Acoustic wave-driven functionalized particles for aptamer-based target biomolecule separation

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Acoustic wave-driven functionalized particles for aptamer-based target biomolecule separation
R Ahmad; G Destgeer; M Afzal; J Park; H Ahmed; J H Jung; K Park; Tae-Sung Yoon; H J Sung
Bibliographic Citation
Analytical Chemistry, vol. 89, no. 24, pp. 13313-13319
Publication Year
We developed a hybrid microfluidic device that utilized acoustic waves to drive functionalized microparticles inside a continuous flow microchannel and to separate particle-conjugated target proteins from a complex fluid. The acoustofluidic device is composed of an interdigitated transducer that produces high-frequency surface acoustic waves (SAW) and a polydimethylsiloxane (PDMS) microfluidic channel. The SAW interacted with the sample fluid inside the microchannel and deflected particles from their original streamlines to achieve separation. Streptavidin-functionalized polystyrene (PS) microparticles were used to capture aptamer (single-stranded DNA) labeled at one end with a biotin molecule. The free end of the customized aptamer15 (apt15), which was attached to the microparticles via streptavidin-biotin linkage to form the PS-apt15 conjugate, was used to capture the model target protein, thrombin (th), by binding at exosite I to form the PS-apt15-th complex. We demonstrated that the PS-apt15 conjugate selectively captured thrombin molecules in a complex fluid. After the PS-apt15-th complex was formed, the sample fluid was pumped through a PDMS microchannel along with two buffer sheath flows that hydrodynamically focused the sample flow prior to SAW exposure for PS-apt15-th separation from the non-target proteins. We successfully separated thrombin from mCardinal2 and human serum using the proposed acoustofluidic device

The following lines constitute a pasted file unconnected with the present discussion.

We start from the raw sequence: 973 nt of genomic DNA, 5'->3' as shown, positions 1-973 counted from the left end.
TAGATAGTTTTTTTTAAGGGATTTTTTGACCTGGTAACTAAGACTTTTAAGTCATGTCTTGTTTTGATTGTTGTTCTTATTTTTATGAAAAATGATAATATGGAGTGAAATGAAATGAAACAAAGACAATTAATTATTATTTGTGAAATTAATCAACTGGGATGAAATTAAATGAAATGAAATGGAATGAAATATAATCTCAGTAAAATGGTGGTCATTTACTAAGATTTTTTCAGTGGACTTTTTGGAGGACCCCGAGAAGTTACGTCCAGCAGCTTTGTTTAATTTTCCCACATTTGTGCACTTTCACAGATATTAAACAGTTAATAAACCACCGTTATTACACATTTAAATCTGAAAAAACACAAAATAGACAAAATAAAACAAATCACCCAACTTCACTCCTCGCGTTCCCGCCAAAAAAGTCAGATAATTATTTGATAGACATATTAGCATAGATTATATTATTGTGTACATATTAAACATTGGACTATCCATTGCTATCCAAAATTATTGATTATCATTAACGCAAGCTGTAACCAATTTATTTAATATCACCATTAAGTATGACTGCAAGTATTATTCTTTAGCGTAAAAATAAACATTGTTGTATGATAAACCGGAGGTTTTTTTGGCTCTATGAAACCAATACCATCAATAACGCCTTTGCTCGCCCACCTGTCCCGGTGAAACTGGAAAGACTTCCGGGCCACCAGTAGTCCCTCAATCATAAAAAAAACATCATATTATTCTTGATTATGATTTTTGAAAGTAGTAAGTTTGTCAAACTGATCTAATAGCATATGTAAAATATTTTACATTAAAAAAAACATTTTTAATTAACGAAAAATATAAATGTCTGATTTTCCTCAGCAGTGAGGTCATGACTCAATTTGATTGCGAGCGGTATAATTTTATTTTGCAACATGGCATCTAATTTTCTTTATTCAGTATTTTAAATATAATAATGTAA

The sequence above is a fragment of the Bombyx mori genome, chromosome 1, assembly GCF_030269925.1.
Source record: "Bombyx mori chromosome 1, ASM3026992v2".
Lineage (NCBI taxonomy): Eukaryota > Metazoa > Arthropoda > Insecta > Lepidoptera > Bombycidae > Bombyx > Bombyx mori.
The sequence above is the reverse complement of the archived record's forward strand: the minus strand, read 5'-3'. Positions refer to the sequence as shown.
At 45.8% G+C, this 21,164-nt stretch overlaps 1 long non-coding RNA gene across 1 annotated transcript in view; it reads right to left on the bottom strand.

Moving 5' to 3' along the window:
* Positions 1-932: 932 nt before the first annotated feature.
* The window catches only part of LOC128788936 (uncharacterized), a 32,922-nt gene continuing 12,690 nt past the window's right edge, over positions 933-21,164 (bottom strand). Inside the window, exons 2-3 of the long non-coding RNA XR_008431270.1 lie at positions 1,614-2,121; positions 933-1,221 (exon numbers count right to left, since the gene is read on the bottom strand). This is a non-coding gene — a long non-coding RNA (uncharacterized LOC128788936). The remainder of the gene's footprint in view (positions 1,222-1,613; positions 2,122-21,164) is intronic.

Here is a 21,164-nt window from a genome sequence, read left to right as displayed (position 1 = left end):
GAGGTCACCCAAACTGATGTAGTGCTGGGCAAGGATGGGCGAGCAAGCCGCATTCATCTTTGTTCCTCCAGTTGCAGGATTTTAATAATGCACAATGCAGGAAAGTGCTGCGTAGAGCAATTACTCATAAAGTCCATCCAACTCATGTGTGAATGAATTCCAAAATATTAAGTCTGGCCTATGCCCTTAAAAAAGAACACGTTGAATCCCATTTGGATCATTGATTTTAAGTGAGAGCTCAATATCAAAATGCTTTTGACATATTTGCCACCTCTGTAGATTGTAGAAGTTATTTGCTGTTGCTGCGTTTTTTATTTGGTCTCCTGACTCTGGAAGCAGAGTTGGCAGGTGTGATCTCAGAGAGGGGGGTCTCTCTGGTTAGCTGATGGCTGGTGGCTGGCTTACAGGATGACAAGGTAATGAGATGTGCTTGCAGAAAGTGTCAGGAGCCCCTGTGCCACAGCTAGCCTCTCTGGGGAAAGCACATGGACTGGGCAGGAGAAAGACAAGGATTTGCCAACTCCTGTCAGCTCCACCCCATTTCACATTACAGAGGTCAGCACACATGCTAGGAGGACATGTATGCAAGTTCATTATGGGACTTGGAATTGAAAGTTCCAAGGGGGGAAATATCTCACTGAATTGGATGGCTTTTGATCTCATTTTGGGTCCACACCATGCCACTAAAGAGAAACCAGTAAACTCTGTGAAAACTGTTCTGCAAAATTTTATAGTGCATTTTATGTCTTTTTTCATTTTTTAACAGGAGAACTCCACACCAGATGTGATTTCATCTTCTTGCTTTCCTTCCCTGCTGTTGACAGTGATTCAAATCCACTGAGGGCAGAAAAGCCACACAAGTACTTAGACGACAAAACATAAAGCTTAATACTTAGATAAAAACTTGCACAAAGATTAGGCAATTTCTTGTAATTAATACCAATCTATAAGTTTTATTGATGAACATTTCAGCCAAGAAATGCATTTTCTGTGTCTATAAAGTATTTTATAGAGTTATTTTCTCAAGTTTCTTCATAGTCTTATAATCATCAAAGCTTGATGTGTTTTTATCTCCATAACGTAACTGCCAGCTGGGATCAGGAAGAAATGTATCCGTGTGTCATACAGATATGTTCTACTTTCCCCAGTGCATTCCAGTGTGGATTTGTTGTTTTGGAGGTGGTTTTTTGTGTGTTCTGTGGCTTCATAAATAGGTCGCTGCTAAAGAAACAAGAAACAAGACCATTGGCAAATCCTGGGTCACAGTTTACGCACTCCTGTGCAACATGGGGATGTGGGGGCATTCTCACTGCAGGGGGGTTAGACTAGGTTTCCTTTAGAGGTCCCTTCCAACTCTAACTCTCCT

Amer Chem Soc
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Critical Diseases Diagnostics Convergence Research Center > 1. Journal Articles
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